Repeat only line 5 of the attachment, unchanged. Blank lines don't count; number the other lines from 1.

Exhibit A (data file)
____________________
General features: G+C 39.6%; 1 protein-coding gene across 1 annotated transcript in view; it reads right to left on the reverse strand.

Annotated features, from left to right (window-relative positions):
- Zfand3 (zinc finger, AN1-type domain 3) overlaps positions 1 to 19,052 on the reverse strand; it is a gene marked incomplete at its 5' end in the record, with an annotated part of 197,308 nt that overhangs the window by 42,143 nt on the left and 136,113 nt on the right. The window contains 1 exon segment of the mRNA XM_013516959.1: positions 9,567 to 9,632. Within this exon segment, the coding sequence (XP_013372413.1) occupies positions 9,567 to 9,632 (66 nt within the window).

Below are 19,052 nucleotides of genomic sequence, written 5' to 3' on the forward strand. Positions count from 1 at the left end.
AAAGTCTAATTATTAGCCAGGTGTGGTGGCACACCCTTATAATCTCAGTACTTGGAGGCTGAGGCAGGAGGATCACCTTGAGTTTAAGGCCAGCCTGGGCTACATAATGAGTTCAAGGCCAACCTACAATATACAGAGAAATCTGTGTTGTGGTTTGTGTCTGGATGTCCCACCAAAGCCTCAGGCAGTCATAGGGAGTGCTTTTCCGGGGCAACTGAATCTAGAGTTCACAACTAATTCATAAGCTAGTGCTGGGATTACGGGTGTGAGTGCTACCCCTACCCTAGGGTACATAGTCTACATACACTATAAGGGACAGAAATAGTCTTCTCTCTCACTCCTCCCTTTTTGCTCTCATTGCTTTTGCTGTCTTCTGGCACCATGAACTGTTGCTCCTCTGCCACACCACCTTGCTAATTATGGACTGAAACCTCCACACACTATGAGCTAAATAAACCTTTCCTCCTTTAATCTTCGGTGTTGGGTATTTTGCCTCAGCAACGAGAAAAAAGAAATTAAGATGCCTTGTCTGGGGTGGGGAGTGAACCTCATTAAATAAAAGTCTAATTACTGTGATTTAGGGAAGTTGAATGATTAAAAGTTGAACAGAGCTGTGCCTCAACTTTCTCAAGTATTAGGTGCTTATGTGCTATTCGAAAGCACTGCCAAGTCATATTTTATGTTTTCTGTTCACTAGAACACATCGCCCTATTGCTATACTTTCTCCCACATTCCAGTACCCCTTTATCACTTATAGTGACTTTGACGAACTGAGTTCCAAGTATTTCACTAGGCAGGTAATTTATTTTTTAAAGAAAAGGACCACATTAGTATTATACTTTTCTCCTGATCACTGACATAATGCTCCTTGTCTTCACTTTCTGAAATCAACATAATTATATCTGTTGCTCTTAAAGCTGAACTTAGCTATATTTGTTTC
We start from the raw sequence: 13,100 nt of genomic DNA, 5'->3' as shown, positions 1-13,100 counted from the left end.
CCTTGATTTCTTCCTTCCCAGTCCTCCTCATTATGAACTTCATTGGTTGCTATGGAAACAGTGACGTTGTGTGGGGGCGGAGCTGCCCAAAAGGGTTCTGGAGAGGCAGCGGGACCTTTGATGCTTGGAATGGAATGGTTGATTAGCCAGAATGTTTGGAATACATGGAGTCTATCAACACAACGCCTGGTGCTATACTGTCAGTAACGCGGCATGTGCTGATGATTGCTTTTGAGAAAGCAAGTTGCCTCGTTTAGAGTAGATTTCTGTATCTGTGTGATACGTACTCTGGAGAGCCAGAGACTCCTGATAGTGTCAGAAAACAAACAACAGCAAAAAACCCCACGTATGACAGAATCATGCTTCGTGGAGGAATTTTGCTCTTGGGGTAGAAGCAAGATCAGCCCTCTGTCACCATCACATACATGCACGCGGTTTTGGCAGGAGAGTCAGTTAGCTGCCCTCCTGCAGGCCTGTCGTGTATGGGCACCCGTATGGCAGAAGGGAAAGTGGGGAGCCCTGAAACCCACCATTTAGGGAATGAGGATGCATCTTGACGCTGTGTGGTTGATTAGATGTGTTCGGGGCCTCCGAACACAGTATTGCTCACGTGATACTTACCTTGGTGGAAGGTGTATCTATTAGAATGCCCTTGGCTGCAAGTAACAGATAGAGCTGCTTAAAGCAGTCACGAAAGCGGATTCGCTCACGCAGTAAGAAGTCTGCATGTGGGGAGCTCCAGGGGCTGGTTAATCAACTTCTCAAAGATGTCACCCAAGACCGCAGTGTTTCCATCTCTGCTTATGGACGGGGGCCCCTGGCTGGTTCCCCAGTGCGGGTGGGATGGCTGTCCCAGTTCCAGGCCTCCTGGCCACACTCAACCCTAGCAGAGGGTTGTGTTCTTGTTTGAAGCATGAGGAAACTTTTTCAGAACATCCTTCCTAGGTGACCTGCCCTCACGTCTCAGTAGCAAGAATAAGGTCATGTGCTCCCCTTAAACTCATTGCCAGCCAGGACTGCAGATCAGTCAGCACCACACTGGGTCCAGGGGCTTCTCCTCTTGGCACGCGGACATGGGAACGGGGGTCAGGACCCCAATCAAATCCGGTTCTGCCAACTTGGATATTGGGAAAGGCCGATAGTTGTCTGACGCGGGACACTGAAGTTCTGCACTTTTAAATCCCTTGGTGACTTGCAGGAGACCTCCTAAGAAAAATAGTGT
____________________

AAAGTCTAATTATTAGCCAGGTGTGGTGGCACACCCTTATAATCTCAGTACTTGGAGGCTGAGGCAGGAGGATCACCTTGAGTTTAAGGCCAGCCTGGGCTACATAATGAGTTCAAGGCCAACCTACAATATACAGAGAAATCTGTGTTGTGGTTTGTGTCTGGATGTCCCACCAAAGCCTCAGGCAGTCATAGGGAGTGCTTTTCCGGGGCAACTGAATCTAGAGTTCACAACTAATTCATAAGCTAGTGCTGGGATTACGGGTGTGAGTGCTACCCCTACCCTAGGGTACATAGTCTACATACACTATAAGGGACAGAAATAGTCTTCTCTCTCACTCCTCCCTTTTTGCTCTCATTGCTTTTGCTGTCTTCTGGCACCATGAACTGTTGCTCCTCTGCCACACCACCTTGCTAATTATGGACTGAAACCTCCACACACTATGAGCTAAATAAACCTTTCCTCCTTTAATCTTCGGTGTTGGGTATTTTGCCTCAGCAACGAGAAAAAAGAAATTAAGATGCCTTGTCTGGGGTGGGGAGTGAACCTCATTAAATAAAAGTCTAATTACTGTGATTTAGGGAAGTTGAATGATTAAAAGTTGAACAGAGCTGTGCCTCAACTTTCTCAAGTATTAGGTGCTTATGTGCTATTCGAAAGCACTGCCAAGTCATATTTTATGTTTTCTGTTCACTAGAACACATCGCCCTATTGCTATACTTTCTCCCACATTCCAGTACCCCTTTATCACTTATAGTGACTTTGACGAACTGAGTTCCAAGTATTTCACTAGGCAGGTAATTTATTTTTTAAAGAAAAGGACCACATTAGTATTATACTTTTCTCCTGATCACTGACATAATGCTCCTTGTCTTCACTTTCTGAAATCAACATAATTATATCTGTTGCTCTTAAAGCTGAACTTAGCTATATTTGTTTC